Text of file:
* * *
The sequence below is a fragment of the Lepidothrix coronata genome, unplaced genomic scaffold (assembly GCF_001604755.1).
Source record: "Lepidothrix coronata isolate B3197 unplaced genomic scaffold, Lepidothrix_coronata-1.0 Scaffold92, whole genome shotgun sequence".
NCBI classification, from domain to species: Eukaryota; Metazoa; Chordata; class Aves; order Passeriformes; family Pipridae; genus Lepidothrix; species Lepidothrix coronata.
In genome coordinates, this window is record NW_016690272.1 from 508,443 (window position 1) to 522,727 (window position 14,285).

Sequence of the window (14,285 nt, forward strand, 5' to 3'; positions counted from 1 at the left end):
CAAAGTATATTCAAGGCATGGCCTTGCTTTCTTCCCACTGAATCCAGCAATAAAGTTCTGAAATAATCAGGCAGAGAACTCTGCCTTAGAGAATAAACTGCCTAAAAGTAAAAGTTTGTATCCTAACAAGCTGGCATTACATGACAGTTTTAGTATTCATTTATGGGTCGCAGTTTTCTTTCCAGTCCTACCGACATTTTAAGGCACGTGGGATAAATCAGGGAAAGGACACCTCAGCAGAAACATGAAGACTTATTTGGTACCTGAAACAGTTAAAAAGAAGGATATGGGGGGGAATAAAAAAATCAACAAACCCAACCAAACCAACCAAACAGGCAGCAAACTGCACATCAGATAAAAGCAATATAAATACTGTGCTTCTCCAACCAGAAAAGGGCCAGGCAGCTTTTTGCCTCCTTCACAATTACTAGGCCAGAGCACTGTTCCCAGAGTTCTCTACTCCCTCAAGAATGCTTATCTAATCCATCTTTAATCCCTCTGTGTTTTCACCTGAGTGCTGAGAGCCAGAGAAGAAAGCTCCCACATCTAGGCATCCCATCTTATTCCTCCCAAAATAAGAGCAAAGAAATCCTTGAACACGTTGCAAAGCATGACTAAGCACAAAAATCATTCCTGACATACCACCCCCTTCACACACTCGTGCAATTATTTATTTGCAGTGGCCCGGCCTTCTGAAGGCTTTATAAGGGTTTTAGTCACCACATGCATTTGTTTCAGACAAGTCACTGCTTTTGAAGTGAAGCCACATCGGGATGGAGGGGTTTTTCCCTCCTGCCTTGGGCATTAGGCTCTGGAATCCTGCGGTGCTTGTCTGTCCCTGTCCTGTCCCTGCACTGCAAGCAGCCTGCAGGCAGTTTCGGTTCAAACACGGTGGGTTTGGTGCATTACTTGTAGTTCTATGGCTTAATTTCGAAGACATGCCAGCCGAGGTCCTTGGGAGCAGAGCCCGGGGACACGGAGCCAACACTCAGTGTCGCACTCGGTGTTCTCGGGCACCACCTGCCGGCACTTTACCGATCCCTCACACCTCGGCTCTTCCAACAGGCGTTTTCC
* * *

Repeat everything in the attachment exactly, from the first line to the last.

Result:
The sequence below is a fragment of the Lepidothrix coronata genome, unplaced genomic scaffold (assembly GCF_001604755.1).
Source record: "Lepidothrix coronata isolate B3197 unplaced genomic scaffold, Lepidothrix_coronata-1.0 Scaffold92, whole genome shotgun sequence".
NCBI classification, from domain to species: Eukaryota; Metazoa; Chordata; class Aves; order Passeriformes; family Pipridae; genus Lepidothrix; species Lepidothrix coronata.
In genome coordinates, this window is record NW_016690272.1 from 508,443 (window position 1) to 522,727 (window position 14,285).

Sequence of the window (14,285 nt, forward strand, 5' to 3'; positions counted from 1 at the left end):
CAAAGTATATTCAAGGCATGGCCTTGCTTTCTTCCCACTGAATCCAGCAATAAAGTTCTGAAATAATCAGGCAGAGAACTCTGCCTTAGAGAATAAACTGCCTAAAAGTAAAAGTTTGTATCCTAACAAGCTGGCATTACATGACAGTTTTAGTATTCATTTATGGGTCGCAGTTTTCTTTCCAGTCCTACCGACATTTTAAGGCACGTGGGATAAATCAGGGAAAGGACACCTCAGCAGAAACATGAAGACTTATTTGGTACCTGAAACAGTTAAAAAGAAGGATATGGGGGGGAATAAAAAAATCAACAAACCCAACCAAACCAACCAAACAGGCAGCAAACTGCACATCAGATAAAAGCAATATAAATACTGTGCTTCTCCAACCAGAAAAGGGCCAGGCAGCTTTTTGCCTCCTTCACAATTACTAGGCCAGAGCACTGTTCCCAGAGTTCTCTACTCCCTCAAGAATGCTTATCTAATCCATCTTTAATCCCTCTGTGTTTTCACCTGAGTGCTGAGAGCCAGAGAAGAAAGCTCCCACATCTAGGCATCCCATCTTATTCCTCCCAAAATAAGAGCAAAGAAATCCTTGAACACGTTGCAAAGCATGACTAAGCACAAAAATCATTCCTGACATACCACCCCCTTCACACACTCGTGCAATTATTTATTTGCAGTGGCCCGGCCTTCTGAAGGCTTTATAAGGGTTTTAGTCACCACATGCATTTGTTTCAGACAAGTCACTGCTTTTGAAGTGAAGCCACATCGGGATGGAGGGGTTTTTCCCTCCTGCCTTGGGCATTAGGCTCTGGAATCCTGCGGTGCTTGTCTGTCCCTGTCCTGTCCCTGCACTGCAAGCAGCCTGCAGGCAGTTTCGGTTCAAACACGGTGGGTTTGGTGCATTACTTGTAGTTCTATGGCTTAATTTCGAAGACATGCCAGCCGAGGTCCTTGGGAGCAGAGCCCGGGGACACGGAGCCAACACTCAGTGTCGCACTCGGTGTTCTCGGGCACCACCTGCCGGCACTTTACCGATCCCTCACACCTCGGCTCTTCCAACAGGCGTTTTCC